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Riding in the passenger’s seat elicits self-reflection

%22Now%2C+when+I%27m+a+passenger%2C+I+have+a+lack+of+trust+for+all+drivers.+This+is+because+I%27m+a+driver+and+know+that+other+people+have+the+same+habits+as+me+and+because+there+are+also+drivers+like+my+parents%2C+which+tends+to+worry+me+more%2C%22+Jake+Robinson%2C+a+junior%2C+said.

"Now, when I'm a passenger, I have a lack of trust for all drivers. This is because I'm a driver and know that other people have the same habits as me and because there are also drivers like my parents, which tends to worry me more," Jake Robinson, a junior, said.

Kathryn Stratz

Kathryn Stratz

"Now, when I'm a passenger, I have a lack of trust for all drivers. This is because I'm a driver and know that other people have the same habits as me and because there are also drivers like my parents, which tends to worry me more," Jake Robinson, a junior, said.

Kathryn Stratz, Staff Writer

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I can’t drive with my mom anymore. And I don’t mean that I can’t stand her critiques like driving too fast even though I’m five under the speed limit, I mean I can’t be in the passenger seat when she drives.

How many times has she narrowly averted trading paint with the car next to us, or slowly drifted into the adjacent lane with no turn signal?

Many.

I’ve only come to this conclusion recently, as I’ve just gotten my license. When I was younger, I was oblivious to her aggressive driving habits; I didn’t know any better.

Well, things have changed. I have a whole new perspective, and with it, I hold onto my seat for dear life.

I’m not the only teen who feels this way.

Jake Robinson, a junior, shares this concern.

“Now, when I’m a passenger, I have a lack of trust for all drivers. This is because I’m a driver and know that other people have the same habits as me and because there are also drivers like my parents, which tends to worry me more,” Robinson said.

I’m a driver and know that other people have the same habits as me and because there are also drivers like my parents, which tends to worry me more.”

— Jake Robinson

With this new perspective, I can’t help but tell my mom — while gripping onto my seat — to slow down and stay in her lane.

Even though no parent will accept their 16-year-old child’s driving advice, critiquing from the passenger seat gives one a sense of control.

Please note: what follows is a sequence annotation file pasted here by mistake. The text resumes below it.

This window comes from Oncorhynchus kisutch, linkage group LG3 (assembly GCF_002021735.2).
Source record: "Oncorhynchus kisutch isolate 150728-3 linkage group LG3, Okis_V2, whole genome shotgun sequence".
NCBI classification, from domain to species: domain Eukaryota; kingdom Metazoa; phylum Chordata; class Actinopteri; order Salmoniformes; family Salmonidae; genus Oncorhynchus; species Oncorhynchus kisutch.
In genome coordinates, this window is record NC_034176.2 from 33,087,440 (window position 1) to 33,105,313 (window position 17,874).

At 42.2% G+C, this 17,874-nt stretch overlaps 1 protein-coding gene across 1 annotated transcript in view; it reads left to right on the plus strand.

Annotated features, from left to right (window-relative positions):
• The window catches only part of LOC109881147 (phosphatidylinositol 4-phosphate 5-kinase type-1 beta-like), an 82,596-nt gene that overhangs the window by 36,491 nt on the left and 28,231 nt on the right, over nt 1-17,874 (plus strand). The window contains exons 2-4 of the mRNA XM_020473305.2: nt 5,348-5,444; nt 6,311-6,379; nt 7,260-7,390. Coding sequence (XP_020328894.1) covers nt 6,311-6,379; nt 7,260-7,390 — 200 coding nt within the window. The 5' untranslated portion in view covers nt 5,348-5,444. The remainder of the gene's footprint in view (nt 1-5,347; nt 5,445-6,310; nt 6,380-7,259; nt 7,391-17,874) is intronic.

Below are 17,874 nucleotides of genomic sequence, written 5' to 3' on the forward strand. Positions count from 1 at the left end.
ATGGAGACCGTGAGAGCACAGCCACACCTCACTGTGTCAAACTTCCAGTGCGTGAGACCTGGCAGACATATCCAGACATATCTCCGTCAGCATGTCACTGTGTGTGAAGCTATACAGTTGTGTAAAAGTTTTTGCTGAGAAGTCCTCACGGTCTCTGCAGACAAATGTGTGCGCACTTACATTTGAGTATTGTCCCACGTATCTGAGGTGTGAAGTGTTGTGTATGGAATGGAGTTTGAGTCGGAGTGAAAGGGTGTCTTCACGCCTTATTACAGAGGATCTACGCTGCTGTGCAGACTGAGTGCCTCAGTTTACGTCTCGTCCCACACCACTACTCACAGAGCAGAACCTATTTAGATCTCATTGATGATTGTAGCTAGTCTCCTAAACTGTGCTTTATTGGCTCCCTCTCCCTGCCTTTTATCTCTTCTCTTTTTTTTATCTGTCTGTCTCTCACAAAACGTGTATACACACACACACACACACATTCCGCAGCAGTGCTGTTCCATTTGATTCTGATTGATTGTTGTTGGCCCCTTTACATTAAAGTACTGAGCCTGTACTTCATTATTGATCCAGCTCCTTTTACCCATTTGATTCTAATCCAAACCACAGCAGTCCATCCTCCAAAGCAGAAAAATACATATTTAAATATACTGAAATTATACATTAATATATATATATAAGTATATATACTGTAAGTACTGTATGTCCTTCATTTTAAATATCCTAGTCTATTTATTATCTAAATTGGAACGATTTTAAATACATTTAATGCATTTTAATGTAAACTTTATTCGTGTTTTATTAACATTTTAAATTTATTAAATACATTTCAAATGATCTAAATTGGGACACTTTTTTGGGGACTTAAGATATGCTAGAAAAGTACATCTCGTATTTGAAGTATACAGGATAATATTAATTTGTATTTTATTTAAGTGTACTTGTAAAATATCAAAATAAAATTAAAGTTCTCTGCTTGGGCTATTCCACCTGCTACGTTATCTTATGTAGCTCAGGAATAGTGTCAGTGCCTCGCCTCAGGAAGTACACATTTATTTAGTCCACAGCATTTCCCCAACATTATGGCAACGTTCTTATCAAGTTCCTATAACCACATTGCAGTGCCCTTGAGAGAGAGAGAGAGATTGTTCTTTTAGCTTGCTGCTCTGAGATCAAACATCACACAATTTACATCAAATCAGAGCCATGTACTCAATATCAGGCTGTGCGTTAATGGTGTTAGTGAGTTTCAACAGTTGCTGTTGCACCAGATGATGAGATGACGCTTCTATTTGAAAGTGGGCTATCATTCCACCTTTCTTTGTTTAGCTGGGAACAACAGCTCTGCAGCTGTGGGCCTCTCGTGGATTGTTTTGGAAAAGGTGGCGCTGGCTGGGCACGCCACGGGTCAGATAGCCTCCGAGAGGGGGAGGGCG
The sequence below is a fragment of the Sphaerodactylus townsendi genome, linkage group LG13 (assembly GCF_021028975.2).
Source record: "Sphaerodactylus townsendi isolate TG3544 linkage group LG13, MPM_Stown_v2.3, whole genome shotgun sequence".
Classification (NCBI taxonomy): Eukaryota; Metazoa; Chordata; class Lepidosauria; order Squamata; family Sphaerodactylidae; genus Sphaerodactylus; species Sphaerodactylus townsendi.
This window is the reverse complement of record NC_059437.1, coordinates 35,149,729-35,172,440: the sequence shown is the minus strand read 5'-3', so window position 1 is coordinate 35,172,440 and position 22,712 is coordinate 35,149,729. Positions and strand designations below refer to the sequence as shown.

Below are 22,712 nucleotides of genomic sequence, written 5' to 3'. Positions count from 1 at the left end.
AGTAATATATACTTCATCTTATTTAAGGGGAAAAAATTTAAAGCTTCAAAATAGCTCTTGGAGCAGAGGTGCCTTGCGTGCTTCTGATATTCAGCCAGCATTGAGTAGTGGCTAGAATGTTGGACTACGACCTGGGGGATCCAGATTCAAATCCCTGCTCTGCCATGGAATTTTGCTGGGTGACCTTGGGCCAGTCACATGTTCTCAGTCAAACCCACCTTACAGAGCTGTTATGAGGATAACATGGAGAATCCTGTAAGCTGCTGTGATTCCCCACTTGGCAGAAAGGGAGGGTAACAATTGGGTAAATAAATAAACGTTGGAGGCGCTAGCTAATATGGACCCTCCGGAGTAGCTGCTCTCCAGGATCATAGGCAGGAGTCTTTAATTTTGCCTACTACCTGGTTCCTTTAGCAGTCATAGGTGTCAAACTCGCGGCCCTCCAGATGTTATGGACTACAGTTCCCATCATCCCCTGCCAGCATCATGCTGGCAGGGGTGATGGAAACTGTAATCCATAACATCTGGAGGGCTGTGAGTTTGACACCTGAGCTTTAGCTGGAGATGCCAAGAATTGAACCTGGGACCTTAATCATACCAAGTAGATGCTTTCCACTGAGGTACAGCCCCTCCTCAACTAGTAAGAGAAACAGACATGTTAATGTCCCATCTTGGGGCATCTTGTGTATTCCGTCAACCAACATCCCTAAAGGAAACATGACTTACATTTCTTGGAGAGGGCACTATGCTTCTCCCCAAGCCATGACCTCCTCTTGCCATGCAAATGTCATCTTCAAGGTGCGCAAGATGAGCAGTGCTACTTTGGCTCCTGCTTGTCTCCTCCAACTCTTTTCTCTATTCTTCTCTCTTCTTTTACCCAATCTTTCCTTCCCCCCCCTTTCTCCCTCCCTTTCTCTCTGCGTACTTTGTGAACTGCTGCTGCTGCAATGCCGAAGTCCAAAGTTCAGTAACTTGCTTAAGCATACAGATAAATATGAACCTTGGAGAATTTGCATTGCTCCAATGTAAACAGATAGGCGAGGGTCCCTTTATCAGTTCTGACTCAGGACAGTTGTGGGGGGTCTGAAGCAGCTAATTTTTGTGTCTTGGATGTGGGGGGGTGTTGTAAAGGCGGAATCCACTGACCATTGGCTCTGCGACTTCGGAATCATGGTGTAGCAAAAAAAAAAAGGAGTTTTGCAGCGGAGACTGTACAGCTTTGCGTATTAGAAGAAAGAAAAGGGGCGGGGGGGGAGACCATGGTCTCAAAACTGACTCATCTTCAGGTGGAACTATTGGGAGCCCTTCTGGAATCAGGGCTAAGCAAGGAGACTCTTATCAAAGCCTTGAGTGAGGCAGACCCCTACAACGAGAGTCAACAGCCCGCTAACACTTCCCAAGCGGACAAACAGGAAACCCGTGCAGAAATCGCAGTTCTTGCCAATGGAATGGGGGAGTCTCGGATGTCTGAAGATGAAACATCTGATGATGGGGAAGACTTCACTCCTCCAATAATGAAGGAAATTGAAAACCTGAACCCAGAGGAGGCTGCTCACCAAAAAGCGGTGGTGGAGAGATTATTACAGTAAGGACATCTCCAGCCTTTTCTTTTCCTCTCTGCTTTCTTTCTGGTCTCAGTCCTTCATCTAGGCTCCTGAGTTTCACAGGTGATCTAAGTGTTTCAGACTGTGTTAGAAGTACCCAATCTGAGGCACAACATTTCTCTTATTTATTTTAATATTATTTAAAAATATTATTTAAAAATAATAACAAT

According to Psychology Today, psychologist Ryan Howes said, “While the criticisms [passengers] issue can intimidate those on the receiving end, unwanted authorities are often acting out of their own fear of the unknown.”

Giving this unsolicited advice to parents comforts teen passengers like me.

This dynamic between parents and teen drivers isn’t surprising. Another component is how teens learn driving habits from their parents.

According to CNN, “Teens who engage in distracted and dangerous driving most likely learned their bad driving skills from their parents.”

Jonathan Deridal, a junior, doesn’t let his parents rub off on him.

“I don’t think I’ve developed the driving habits of my parents […] I’m confident in my driving abilities,” Deridal said.

While I, too, think I’m a competent driver, my mom’s driving has led me to re-evaluate my own driving skills. Am I too aggressive? Should I slow down? After all, the apple doesn’t fall far from the tree.

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About the Contributor
Kathryn Stratz, Staff Writer
Kathryn is a senior during the 2018 to 2019 school year and is the Highlander Managing Editor and a Scot Scoop writer. She is the last first place holder of the 2017 Diversity Series Pacemaker. She loves participating in Carlmont’s cheer program, cheeseburgers, and country music. Twitter: @kastratz (Visited 15 times today)
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Riding in the passenger’s seat elicits self-reflection